Transforming "Swedish Dads"
(Re)Imagining Swedish Fathers, Branding the Swedish Nation
Keywords:nation branding, fatherhood, Swedish Dads, exceptionalism, representations, visual culture
In a globalized context, modern nation states use nation branding techniques to promote their position in the global social order. This article takes a cultural approach to a specific nation branding project, viewing it as a means through which the Swedish nation is ‘imagined’ in relation to idealized representations of Swedish fathers.
From 2016 to 2019, the Swedish state (via the Swedish Institute) circulated a photo exhibition entitled Swedish Dads to over 40 countries. Swedish Dads was originally an artistic project by a Swedish photographer but was adapted for international circulation by the Swedish Institute. This article aims to examine what the Swedish Institute communicated through their version of Swedish Dads, studied against the backdrop of the original project. Specifically, the article explores what this adapted version communicates about Swedish fathers, but also about the Swedish state and Sweden more broadly.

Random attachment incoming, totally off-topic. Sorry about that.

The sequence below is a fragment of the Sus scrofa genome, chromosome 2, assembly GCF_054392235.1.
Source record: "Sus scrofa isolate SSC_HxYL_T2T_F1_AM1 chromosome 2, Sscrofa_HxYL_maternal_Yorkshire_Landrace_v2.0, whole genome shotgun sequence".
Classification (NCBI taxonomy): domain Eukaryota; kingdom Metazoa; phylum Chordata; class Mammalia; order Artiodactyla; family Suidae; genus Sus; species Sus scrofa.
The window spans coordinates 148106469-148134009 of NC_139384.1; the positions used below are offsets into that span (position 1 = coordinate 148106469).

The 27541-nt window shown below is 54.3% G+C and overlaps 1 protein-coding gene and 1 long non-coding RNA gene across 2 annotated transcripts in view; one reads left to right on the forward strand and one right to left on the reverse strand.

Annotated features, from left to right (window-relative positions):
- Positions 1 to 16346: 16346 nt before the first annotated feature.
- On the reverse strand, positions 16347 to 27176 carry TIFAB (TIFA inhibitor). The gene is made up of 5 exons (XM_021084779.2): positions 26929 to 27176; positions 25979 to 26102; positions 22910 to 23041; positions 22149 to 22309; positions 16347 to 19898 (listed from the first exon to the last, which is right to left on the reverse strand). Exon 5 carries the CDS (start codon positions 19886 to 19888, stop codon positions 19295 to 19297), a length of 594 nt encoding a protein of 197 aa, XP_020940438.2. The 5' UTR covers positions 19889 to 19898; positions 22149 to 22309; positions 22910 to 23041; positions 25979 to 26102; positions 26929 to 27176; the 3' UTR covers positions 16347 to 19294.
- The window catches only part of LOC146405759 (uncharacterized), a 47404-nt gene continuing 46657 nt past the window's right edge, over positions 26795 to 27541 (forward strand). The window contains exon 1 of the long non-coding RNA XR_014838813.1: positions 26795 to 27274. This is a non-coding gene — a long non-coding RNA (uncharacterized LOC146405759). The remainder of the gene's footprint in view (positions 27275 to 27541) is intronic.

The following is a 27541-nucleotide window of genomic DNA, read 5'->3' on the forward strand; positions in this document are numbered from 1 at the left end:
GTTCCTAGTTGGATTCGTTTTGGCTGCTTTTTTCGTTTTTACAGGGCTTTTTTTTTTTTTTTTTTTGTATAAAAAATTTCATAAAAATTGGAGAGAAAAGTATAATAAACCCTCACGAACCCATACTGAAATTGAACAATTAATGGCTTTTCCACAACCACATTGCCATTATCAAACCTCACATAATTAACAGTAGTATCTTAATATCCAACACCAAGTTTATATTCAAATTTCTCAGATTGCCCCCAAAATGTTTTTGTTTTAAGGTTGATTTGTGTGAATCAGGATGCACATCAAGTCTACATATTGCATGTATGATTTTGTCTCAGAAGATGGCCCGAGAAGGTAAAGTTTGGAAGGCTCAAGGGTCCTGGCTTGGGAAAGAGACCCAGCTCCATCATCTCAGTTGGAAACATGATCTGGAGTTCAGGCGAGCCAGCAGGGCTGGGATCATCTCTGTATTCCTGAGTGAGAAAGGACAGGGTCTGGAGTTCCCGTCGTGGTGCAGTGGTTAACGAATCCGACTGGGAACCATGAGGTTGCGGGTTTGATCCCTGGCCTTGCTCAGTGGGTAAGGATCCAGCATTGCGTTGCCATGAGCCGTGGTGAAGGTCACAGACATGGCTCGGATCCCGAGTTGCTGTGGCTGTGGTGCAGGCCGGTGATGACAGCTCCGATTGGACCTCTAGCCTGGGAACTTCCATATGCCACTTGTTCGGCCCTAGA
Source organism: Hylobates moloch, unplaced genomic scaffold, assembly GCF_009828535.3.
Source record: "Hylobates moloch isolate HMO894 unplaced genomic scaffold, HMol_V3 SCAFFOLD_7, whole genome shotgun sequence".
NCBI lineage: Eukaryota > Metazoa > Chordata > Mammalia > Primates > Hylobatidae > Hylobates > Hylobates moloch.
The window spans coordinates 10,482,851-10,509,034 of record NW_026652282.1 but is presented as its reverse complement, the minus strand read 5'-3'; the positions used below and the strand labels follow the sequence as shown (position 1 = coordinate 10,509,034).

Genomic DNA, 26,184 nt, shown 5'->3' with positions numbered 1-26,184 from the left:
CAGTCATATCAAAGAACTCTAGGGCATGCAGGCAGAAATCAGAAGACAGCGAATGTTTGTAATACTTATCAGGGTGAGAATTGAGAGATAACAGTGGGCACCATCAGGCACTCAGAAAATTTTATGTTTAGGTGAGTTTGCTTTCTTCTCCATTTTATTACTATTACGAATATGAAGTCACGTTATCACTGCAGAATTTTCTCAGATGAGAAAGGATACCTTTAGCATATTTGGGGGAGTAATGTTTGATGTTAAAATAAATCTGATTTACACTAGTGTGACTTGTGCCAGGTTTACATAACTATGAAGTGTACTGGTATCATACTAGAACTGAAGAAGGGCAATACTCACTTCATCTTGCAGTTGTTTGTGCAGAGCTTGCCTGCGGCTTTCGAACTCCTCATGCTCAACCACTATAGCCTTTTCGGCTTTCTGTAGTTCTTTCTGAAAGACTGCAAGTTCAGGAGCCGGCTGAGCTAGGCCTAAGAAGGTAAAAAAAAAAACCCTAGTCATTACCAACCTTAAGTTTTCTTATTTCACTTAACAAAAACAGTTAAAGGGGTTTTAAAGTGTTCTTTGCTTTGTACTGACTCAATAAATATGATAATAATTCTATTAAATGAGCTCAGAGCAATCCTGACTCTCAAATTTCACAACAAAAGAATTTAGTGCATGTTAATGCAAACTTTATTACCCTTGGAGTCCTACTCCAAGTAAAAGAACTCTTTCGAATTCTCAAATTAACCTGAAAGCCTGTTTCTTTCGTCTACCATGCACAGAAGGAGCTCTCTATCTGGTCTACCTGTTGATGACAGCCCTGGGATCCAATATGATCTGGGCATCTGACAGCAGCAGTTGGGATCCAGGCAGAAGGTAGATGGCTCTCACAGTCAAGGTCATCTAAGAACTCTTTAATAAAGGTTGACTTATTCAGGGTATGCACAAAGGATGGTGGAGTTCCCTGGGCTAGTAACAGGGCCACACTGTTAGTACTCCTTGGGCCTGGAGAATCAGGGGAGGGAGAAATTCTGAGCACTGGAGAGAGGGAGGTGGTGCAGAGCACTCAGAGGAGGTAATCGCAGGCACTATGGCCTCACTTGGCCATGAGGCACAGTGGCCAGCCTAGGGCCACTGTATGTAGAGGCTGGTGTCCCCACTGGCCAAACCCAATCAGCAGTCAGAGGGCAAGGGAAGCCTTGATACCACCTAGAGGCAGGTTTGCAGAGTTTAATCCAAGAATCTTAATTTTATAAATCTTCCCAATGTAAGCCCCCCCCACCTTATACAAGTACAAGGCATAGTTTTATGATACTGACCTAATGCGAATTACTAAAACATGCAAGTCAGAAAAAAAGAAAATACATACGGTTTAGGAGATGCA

A multimodal discourse analysis was used to analyze the photographs and texts from both versions of Swedish Dads, as well as two key informant interviews. Empirical findings suggest that the adapted version of Swedish Dads was transformed by removing visual and textual allusions to the chaos, complications, and difficulties of family life. Instead, this version positioned Sweden as diverse, inclusive, and integrated country where the average – rather than the exceptional – Swedish father takes extended periods of parental leave.
The article concludes that these transformations resulted in a (re)imagining of Swedish fathers to include more cultural diversity. However, the adapted version was still relatively homogenous in terms of social class, with mostly middle-class fathers being included. In this way, the adapted version of Swedish Dads potentially reinforces the hegemony of middle-class parenting norms and middle-class notions of gender equality by positioning them as a universal ‘gold standard’ to which all (fathers and nations) should aspire.
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Copyright (c) 2022 Sarah Mitchell
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